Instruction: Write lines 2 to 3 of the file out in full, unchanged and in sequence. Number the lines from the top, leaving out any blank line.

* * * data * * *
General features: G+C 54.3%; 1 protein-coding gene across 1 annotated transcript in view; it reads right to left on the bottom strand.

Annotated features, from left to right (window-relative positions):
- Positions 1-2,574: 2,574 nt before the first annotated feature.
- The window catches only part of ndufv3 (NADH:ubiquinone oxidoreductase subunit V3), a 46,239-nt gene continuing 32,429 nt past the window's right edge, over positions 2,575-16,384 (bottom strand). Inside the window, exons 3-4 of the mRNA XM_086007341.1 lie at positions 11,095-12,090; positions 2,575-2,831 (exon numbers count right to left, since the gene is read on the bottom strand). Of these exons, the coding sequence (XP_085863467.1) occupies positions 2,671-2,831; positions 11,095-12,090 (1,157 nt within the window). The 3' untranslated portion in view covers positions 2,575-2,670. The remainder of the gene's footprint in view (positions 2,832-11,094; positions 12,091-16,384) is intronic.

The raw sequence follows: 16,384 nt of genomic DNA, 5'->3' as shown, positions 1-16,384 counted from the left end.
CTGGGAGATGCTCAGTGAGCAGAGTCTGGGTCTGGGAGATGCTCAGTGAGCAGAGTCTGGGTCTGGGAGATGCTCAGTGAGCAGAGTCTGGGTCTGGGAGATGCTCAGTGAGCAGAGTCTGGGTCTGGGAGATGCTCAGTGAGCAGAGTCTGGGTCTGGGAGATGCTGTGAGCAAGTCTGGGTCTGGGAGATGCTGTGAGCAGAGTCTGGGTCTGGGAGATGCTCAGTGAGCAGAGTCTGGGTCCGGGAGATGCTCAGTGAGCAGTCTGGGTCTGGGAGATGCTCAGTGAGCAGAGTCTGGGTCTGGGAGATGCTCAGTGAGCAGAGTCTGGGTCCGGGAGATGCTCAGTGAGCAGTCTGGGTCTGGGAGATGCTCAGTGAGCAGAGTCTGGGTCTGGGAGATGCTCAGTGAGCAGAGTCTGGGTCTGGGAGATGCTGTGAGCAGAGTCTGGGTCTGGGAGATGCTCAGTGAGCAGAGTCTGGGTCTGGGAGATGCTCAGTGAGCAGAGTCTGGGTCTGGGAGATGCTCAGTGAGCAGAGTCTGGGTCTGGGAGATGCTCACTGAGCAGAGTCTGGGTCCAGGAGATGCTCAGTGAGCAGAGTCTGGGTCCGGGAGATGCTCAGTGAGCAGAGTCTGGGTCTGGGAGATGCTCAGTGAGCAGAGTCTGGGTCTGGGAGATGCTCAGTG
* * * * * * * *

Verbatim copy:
Annotated features, from left to right (window-relative positions):
- Positions 1-2,574: 2,574 nt before the first annotated feature.